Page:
CHICAGO: NORTH POND & A WIENER
I felt a little bit rough this morning.
After the meat fest of the last few days, my innards rebelled and, well, let’s just say, it wasn’t pretty.
Still, that’s why, as traveller who is becoming as well seasoned as all those pork ribs I have been eating, I always carry Immodium. So, blocked up good and proper, thanks for asking.
It did make the flight up to Chicago an interesting one and the lady in the seat next to me when we took off soon took advantage of the fact it was an empty flight to change seats the moment we were in the air. Don’t blame her really, the gurgling of HS’s tum was audible over the hum of the engines.
Still, by the time I had landed, caught a shuttle to my hotel and checked in, I was ready for a bit of lunch and walked the few minutes through Lincoln Park to see if I could do a walk in at North Pond.
The terrace looking across the pond to the city was packed, but as it was nearly 90o, I didn’t mind sitting inside and they soon had me at a lovely table in the corner.
Bruce Sherman, Chef at North Pond is a self professed member of the “get good ingredients and don’t bugger around with them club” and it shows in the brunch menu which offers three courses for $32 with breakfast staples like oatmeal being given a fresh twist with organic cream cheese whipped through it.
First up, an inconsequential little muffin thingy which hardly distracted me from the glass of rose I had ordered.
A crab Caesar came on crunchy romaine as it should and, although the leaves had been over doused in the sauce, it was a good enough version that it didn’t matter. Plated along side the leaves came a couple of fillets of fresh and freshly grilled sardines and a bruschetta topped with a pleasing amount of crab meat.
A comped course of corn soup was probably the best thing of the whole meal, with a base of shrimps and fresh, sweet crispy corn topped with a velvety liquid that actually tasted of corn and not stock and salt.
Then things began to go downhill. A main course of trout saw the fish come over cooked over a bed of semolina run through with bacon and pecans that over powered the fish as indeed did both other elements of the plate, beets that had been glazed in a mouth puckering balsamic dressing and a rocket pesto that was overly oily.
Dessert too was a misfire with the filling of a lumpen apple tart sliding greasily off the base and a sorbet of blackberry doing its best to out do the balsamic over the beets in the mouth wince stakes.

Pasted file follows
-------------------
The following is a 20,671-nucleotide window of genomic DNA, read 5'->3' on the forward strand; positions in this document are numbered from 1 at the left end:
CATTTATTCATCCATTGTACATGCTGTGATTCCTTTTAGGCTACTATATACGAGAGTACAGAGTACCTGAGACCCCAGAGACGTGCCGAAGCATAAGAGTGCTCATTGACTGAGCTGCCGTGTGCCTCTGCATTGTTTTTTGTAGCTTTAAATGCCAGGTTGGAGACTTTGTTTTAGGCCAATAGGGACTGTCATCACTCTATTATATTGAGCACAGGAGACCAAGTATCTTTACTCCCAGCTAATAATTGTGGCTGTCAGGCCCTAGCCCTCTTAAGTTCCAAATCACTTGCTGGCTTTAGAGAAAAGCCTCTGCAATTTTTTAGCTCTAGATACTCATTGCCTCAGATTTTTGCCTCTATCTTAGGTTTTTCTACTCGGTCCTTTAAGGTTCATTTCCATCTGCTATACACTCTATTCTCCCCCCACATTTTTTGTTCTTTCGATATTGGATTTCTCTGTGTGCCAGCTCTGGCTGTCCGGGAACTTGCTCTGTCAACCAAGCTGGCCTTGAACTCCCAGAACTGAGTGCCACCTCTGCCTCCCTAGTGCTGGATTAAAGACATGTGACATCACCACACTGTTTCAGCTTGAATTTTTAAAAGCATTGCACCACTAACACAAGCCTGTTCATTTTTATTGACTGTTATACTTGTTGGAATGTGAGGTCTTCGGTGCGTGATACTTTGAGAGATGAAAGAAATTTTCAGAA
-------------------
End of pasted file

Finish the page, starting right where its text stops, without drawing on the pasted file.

That, in the end is the problem with brunch. Not so much the oft quoted Bourdain horror stories of what goes into the Hollandaise etc, more the fact that the A crew is usually taking a well earned break and the chef has to create a menu that the B team can do without screwing up. It means a menu that doesn’t light any fires but can be fine if the execution is good. Here, unfortunately, in the last two courses it wasn’t.
Even with the once mighty US$ being as weak as an undernourished kitten, the bill of $50 + tip (only about £25) for five courses and two glasses of wine left me feeling decidedly less than whelmed and I didn’t bother to stay around for the offer of tea.
My spirits were, however, greatly improved on the way back to hotel by the sight of the legendary Weiners Circle, home (arguably) of Chicago’s best hot dogs and also (without any argument) of the most irascible service.
ME: (wanders in, ums and ers, looks around a bit)
Woman Behind Counter: Big Ears, order or get the hell outta here.
ME- Could I possibly have a Red Hot with everything and a diet coke
WBC: Say what? Didn’t get a word of that, honey. You a retard?
ME: Er, no, er British.
WBC: Same thing. (shouts to crew behind) One with everything for big ears. That’s $3.50 and ( points to tip jar that says “for the tips, bitch”) make sure you put something in there. Don’t you make me come around that side of the counter
ME: Ye’m (obediently places another $2 in jar)
Mind you, for all that theatre, the hot dog is worth it with mustard, pickles and relish on top of a toothsome sausage with a nice char and all for less than the price of a Sunday paper back home.
I am rather enjoying America.